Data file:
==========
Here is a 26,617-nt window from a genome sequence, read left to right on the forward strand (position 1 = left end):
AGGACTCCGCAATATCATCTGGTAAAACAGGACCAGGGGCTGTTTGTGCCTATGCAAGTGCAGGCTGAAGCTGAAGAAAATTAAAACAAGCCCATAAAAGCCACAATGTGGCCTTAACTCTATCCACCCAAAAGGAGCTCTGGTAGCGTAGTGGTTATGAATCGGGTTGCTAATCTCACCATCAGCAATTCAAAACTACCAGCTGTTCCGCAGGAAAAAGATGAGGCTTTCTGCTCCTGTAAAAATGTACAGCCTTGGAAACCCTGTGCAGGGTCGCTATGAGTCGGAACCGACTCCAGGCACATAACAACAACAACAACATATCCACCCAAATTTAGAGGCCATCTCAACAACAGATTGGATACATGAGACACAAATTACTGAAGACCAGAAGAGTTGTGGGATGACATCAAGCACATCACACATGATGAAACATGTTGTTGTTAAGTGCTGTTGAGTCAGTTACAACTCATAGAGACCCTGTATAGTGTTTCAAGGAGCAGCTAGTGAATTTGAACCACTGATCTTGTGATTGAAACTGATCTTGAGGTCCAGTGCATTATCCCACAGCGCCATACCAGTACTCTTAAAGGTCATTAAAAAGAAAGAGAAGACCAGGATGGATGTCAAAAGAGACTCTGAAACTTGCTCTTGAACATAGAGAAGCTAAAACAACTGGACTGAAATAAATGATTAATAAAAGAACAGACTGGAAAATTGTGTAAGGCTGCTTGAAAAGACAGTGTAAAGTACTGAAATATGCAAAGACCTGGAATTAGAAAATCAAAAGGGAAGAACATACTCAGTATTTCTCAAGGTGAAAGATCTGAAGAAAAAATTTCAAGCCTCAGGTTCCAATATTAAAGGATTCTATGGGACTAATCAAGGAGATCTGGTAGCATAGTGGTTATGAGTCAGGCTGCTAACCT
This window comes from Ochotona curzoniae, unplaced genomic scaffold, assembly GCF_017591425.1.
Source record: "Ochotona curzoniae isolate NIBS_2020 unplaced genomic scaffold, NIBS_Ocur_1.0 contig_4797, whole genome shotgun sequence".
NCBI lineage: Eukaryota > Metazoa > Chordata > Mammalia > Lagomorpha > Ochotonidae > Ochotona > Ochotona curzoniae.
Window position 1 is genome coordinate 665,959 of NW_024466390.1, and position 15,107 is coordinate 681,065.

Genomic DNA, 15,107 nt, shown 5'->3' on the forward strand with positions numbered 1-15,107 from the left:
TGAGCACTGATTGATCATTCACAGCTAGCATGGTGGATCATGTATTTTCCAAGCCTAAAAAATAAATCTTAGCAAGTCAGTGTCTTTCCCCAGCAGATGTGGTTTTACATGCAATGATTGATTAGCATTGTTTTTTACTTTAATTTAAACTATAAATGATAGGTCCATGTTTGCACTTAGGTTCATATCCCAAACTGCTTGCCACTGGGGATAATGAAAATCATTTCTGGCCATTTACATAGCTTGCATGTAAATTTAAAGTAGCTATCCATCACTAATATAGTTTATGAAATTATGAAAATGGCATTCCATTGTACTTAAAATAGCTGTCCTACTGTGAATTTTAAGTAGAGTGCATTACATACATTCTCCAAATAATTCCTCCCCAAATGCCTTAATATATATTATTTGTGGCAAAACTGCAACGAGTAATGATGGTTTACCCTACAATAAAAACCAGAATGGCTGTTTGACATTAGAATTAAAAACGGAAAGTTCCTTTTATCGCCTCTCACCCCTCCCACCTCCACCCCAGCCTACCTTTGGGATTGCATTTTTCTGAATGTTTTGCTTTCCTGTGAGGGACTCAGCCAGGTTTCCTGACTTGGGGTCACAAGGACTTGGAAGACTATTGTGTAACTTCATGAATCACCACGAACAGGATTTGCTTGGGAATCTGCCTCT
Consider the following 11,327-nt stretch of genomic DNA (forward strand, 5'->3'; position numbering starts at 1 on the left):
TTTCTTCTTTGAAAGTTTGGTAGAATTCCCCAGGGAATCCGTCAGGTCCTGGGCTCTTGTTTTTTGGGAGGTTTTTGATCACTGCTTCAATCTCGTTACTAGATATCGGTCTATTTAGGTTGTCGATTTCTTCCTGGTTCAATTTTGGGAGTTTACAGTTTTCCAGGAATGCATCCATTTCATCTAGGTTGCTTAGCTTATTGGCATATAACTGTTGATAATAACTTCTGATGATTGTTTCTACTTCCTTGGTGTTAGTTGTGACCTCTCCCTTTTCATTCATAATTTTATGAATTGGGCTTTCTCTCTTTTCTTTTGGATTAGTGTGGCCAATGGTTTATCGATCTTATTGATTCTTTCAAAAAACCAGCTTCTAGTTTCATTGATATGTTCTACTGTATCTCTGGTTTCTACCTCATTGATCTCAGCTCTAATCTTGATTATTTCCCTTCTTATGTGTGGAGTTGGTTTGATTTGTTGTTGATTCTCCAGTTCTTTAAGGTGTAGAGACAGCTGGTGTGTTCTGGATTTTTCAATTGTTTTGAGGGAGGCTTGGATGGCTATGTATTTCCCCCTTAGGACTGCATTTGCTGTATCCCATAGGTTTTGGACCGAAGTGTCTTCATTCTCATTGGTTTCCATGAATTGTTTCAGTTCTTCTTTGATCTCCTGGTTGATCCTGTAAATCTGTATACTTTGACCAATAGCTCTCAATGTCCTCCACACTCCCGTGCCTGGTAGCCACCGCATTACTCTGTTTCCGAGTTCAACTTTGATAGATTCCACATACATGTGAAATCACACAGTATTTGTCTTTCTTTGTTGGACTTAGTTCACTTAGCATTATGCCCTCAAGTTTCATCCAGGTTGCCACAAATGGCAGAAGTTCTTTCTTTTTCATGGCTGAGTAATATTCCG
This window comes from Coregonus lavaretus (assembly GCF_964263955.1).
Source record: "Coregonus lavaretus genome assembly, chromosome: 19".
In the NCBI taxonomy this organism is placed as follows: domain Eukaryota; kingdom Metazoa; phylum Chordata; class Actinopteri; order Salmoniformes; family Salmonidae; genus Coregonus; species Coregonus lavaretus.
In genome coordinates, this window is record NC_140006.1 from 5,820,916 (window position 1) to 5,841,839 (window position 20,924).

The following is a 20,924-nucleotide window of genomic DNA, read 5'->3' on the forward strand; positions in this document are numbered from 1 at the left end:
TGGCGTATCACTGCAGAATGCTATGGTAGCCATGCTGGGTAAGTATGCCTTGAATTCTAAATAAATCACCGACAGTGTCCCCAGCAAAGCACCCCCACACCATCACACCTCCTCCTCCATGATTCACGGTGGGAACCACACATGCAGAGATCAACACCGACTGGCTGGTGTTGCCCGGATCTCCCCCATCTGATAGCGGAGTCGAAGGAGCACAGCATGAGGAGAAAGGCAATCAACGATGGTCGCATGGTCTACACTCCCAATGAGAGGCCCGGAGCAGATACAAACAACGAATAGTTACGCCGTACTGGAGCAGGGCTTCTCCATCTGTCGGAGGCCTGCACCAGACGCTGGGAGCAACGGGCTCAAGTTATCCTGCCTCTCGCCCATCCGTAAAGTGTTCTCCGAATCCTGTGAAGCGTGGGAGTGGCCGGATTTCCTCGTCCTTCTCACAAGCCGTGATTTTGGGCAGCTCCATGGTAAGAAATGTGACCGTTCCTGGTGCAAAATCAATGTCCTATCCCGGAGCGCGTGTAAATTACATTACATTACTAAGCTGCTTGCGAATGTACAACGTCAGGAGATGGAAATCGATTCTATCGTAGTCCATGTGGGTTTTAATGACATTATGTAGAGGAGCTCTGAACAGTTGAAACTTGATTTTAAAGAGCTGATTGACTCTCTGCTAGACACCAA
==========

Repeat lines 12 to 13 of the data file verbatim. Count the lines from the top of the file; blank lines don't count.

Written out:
Source record: "Coregonus lavaretus genome assembly, chromosome: 19".
In the NCBI taxonomy this organism is placed as follows: domain Eukaryota; kingdom Metazoa; phylum Chordata; class Actinopteri; order Salmoniformes; family Salmonidae; genus Coregonus; species Coregonus lavaretus.